“When we got there, we were detained and our fingerprints were taken and they accused us of lying about our visa application,” Burtynsky recalls. “Another time, when we were working in the Siberian town of Berezniki, I think we were detained five times in two weeks. “

He also photographed the Bagger 291 and 293, two of the world’s largest land-based machines by weight, in an open-pit coal mine in Germany. “We were standing at the foot of a machine that was 300 feet high and 1,000 feet long,” he says. “When he moved, the earth shook. It was like something from another planet.

“Anthropocene” involved Burtynsky documenting new and familiar subjects in new ways using technological advances. He took to underwater photography for the first time, where he took several images of the pristine coral reefs off the Indonesian island of Komodo and stitched them together to form huge, detailed prints up to 24 feet wide. He also returned to documenting the topics he had covered earlier in his career.

“I photographed quarries for the first time in 1993, but I had not returned there until my return a few years ago,” he continues. “This time, I opted for a whole new set of tools. We were shooting and filming in virtual reality with a drone. It was also my first time using a 100 megapixel Hasselblad, which was almost like having a 5×7 camera up there.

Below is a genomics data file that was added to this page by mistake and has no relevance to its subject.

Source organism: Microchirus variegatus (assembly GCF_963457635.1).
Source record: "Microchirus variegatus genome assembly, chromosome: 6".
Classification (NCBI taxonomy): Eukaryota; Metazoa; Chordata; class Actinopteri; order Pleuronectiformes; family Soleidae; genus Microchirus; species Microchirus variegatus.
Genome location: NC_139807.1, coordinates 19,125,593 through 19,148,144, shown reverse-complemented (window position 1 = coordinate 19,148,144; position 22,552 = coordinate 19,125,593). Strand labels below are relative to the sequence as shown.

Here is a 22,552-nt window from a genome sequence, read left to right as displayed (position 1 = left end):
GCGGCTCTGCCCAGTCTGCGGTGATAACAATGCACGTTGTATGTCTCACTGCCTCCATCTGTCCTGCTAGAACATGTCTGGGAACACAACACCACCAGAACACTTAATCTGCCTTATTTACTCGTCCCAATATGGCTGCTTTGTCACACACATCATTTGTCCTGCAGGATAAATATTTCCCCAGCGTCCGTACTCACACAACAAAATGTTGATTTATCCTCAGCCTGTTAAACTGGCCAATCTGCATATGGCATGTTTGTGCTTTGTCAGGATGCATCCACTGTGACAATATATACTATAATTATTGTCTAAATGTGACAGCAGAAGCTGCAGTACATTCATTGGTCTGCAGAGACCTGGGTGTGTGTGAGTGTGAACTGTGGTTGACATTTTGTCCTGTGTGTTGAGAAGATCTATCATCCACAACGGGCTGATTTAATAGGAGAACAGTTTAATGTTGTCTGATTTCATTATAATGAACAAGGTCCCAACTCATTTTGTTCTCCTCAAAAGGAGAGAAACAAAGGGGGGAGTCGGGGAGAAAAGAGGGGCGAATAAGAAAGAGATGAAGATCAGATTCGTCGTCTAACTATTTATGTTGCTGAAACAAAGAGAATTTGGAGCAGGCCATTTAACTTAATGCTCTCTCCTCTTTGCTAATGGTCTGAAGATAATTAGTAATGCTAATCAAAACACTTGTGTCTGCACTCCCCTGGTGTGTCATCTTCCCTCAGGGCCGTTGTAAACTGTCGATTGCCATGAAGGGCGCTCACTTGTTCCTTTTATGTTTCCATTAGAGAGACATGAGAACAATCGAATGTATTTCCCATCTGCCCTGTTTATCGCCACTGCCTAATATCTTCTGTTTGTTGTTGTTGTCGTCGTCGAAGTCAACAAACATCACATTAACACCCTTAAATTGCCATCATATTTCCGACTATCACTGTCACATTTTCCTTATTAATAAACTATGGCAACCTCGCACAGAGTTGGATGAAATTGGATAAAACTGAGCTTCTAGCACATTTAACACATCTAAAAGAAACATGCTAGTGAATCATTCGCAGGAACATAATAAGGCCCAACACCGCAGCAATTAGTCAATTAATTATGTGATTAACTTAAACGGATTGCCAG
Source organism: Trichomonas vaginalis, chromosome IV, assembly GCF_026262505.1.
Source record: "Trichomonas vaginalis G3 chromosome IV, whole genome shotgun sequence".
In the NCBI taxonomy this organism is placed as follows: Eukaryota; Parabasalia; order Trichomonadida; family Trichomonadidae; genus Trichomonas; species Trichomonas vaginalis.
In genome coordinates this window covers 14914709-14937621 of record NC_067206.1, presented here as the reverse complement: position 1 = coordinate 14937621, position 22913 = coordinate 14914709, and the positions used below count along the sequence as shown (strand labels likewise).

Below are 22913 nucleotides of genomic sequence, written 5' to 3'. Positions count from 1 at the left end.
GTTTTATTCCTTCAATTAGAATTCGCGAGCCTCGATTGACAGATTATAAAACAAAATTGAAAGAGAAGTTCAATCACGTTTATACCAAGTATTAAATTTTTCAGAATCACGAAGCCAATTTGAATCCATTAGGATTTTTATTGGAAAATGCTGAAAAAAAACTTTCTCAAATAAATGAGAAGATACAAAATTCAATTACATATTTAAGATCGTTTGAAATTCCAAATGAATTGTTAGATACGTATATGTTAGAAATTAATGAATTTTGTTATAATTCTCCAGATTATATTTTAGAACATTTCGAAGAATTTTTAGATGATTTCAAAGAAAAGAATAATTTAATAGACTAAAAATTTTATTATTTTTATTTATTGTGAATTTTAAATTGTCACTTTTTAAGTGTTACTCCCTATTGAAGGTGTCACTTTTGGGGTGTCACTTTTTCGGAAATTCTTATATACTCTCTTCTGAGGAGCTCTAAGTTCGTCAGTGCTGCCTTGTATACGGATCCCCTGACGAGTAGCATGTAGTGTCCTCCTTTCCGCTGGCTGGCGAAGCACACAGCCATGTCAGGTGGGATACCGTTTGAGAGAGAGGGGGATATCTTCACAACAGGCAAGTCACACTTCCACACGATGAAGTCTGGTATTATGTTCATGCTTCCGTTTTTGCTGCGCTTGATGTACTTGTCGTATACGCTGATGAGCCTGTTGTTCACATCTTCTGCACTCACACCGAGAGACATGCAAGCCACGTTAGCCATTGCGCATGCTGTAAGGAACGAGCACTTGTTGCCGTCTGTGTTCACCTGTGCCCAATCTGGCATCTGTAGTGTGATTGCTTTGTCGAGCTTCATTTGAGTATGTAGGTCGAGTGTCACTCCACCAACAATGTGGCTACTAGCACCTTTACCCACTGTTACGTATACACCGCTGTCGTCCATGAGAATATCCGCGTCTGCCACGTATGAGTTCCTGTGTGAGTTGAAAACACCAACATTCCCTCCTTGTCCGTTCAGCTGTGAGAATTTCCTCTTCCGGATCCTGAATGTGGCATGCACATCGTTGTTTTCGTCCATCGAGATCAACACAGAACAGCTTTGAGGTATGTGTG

“I was able to lock the drone in position, compose via a video screen and get crisp, crisp images on the ground. In 1993, it was just me and my fixer. This time I returned with a crew of eight. It allowed me to understand how, over the next 25 years, my world had changed.

(Image credit: Edward Burtynsky, courtesy Flowers Gallery, London / Nicholas Metivier Gallery, Toronto)

On the set itself, being in charge of a group of people means Burtynsky has to do a lot more than just take pictures, but focusing on the footage is crucial. “In all this turmoil, I had to stay focused on the subject and not let all of this get me out of my way,” he says. “I had to be a mental lone wolf; I had to understand, ‘What’s the picture here?’ Doing this was a discipline that I acquired by working independently for my early work. It meant I could still muffle all that noise.

Is he optimistic that we can avoid an ecological disaster? “It’s hard to be encouraged these days because it seems like we’re not moving fast enough to fix the problem,” Burtynsky says. “We are up against a handful of powerful individuals running companies who have a different idea of ​​how they want the world to play out and they have the resources to really shape that direction. I am quite disappointed with what the baby boomers have done. It seemed like getting rich was the main goal, and to hell with the world.

“However, many businesses and many politicians at the local level are pushing for greener policies. I think the next generation to come knows the deal and I hope they have the power soon and do the right thing with that power. We need a proactive strategy. It’s the technology that got us into this mess and I think it will take technology to get us out of this mess.